Tanzania's President Samia Suluhu arrives in Rwanda for maiden visit

Monday August 02 2021
Tanzania's President Samia Suluhu Hassan arrives in Rwanda.

Tanzania's President Samia Suluhu Hassan (centre) arrives in Rwanda on August 2, 2021. PHOTO | CYRIL NDEGEYA | NMG

By The EastAfrican

Tanzania's President Samia Suluhu Hassan arrived in Kigali Monday for her two-day State visit to Rwanda, during which she is expected to hold private talks with President Paul Kagame.

She was received at Kigali International Airport by Rwanda's Foreign Affairs Minister Vincent Biruta.

The Heads of State are expected to sign bilateral agreements and address a joint press briefing later on Monday.  

In the evening, President Kagame will host President Samia and her delegation for a State Banquet at the Kigali Convention Centre.

On Tuesday, President Kagame and President Samia will visit several companies in various sectors, including the Special Economic Zone which is home to 120 companies with activities ranging from manufacturing, agro-processing and education, according to a media advisory from the President's Office.

Tanzania's President Samia Suluhu Hassan with Rwanda's Foreign Affairs Minister Vincent Biruta.

Tanzania's President Samia Suluhu Hassan with Rwanda's Foreign Affairs Minister Vincent Biruta in Kigali on August 2, 2021. PHOTO | CYRIL NDEGEYA | NMG


President Samia’s visit will follow the footsteps of several high level meetings between top officials from both countries.

The most recent meeting was held on July 16, when Rwanda’s Minister of ICT, Paula Ingabire, met her Tanzanian counterpart Faustine Ndugulile, to review submarine cable infrastructures in Tanzania that support communication services to Rwanda.

On July 9, Rwanda's Ambassador to Tanzania, Major General Charles Karamba, met Tanzania's Minister of Defence Elias Kwandikwa in Dodoma, where they discussed "mutual interest" topics.

One of the most crucial topics of interest between the two countries now is the instability in Mozambique, where Rwanda has deployed 1,000 soldiers and policemen to fight insurgents. Tanzania also has a Memorandum of Understanding with Mozambique, signed in November 2020, to jointly battle the militants in Cabo Delgado Province in the country’s north.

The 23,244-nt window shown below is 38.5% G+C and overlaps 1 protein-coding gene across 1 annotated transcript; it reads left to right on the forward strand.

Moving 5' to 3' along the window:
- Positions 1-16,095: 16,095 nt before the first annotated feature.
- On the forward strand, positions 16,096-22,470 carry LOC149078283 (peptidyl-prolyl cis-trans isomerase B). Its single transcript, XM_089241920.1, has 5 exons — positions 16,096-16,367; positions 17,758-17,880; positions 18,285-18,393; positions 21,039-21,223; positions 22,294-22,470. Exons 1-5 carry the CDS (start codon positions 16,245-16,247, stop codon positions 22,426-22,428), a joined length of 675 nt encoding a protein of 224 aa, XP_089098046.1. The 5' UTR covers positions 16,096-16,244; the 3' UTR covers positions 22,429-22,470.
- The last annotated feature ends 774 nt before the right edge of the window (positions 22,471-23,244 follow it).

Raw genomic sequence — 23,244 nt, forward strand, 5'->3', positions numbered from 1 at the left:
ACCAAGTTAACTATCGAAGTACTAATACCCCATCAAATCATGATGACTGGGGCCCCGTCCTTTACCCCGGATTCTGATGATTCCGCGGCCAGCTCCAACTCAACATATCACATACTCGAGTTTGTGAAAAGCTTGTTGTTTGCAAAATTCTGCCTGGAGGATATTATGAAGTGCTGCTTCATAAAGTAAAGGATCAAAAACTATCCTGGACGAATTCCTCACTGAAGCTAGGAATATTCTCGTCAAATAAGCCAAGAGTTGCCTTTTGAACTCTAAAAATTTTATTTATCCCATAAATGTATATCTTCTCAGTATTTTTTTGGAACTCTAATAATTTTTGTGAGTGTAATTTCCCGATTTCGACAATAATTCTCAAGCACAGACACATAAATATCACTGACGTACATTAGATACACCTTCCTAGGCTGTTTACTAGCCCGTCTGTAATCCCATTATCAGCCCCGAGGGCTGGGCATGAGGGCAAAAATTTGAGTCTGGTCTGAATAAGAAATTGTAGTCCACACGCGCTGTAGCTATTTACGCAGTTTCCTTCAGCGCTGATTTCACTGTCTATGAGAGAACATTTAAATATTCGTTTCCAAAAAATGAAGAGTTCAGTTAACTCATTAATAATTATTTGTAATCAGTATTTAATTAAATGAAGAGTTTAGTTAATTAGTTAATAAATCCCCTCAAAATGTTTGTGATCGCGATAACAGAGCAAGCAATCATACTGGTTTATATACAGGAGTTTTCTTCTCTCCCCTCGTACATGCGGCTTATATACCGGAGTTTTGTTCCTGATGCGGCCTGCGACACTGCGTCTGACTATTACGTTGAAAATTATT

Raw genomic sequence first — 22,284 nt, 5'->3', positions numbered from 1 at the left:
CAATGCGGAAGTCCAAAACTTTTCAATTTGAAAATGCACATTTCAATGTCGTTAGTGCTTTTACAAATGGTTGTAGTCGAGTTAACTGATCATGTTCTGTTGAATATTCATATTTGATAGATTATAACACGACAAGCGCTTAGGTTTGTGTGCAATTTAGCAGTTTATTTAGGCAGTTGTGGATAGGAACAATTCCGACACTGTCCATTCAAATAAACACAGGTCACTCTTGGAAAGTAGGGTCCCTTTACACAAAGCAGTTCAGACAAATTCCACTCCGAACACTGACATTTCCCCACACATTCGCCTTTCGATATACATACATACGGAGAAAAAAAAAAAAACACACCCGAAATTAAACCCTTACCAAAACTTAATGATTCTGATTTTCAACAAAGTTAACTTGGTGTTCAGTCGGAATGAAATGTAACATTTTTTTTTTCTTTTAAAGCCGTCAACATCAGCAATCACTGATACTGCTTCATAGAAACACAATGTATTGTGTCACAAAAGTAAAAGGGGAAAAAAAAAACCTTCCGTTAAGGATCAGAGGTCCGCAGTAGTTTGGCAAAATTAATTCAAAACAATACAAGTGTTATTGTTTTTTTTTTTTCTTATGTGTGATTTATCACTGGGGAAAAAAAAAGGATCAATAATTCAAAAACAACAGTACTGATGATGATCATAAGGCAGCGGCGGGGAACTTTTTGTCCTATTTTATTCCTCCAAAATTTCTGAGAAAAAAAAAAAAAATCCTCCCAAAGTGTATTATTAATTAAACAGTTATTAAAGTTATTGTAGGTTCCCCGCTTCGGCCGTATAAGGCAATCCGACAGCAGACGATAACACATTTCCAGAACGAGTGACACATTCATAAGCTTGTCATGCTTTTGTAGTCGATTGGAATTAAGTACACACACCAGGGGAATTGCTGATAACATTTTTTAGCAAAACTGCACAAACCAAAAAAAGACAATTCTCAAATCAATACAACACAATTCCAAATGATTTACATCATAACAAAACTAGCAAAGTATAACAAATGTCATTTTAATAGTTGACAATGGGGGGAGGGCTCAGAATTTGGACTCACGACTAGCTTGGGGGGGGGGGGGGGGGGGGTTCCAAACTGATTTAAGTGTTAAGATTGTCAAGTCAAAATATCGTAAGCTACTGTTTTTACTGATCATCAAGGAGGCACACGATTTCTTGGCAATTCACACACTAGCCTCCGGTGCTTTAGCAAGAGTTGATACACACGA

Rwanda's deployment of troops to Mozambique was not entirely supported by the Southern Africa Development Community (SADC), with reports indicating that the bloc expressed concern over a non-member deploying soldiers to the region without its approval.

Tanzania's President Samia Suluhu Hassan.

Tanzania's President Samia Suluhu Hassan arrives in Rwanda on August 2, 2021. PHOTO | CYRIL NDEGEYA | NMG

Samia's visit now provides Rwanda with an opportunity to woo one of SADC's core members – Tanzania – on her side on matters related to the instability in Mozambique.

High on the agenda for talks between Samia and Kagame will also be the Isaka-Kigali standard gauge railway line, which has experienced delayed construction due to lack of funds. The 532km railway line linking Rwanda to Tanzania and the DRC is expected to cost up to $2.5 billion, with Tanzania paying $1.3 billion and Rwanda $1.2billion.

Rwanda and Tanzania have enjoyed cordial ties since 2015.

Before that both countries had a tumultuous past, at the height of which Rwanda accused Tanzanian officials of supporting rebels, while Tanzania expelled thousands of Rwandan settlers in 2013. The two countries have been largely on the same page since 2015.

The most recent notable point of contention came in mid-2020 over disagreements on how to control border crossings during the coronavirus pandemic.

After back and forth interactions, the impasse was solved in May when Rwanda agreed to draw back its proposed swapping of drivers at Rusumo border, a proposal that had angered Tanzania's truck drivers' association.

Both countries also agreed to testing of truck drivers at their starting point in order to curtail the spread of Covid-19 across borders.

President Samia's first trip outside the country since she took over as head of state was to Uganda in April, followed by Kenya in May.

In early July, she visited Burundi, and with her visit to Rwanda, she will have visited all but one member—South Sudan—of the East African Community within the first four months of her presidency.

This also means that she has visited more countries than her predecessor John Pombe Magufuli did in his first full year as president.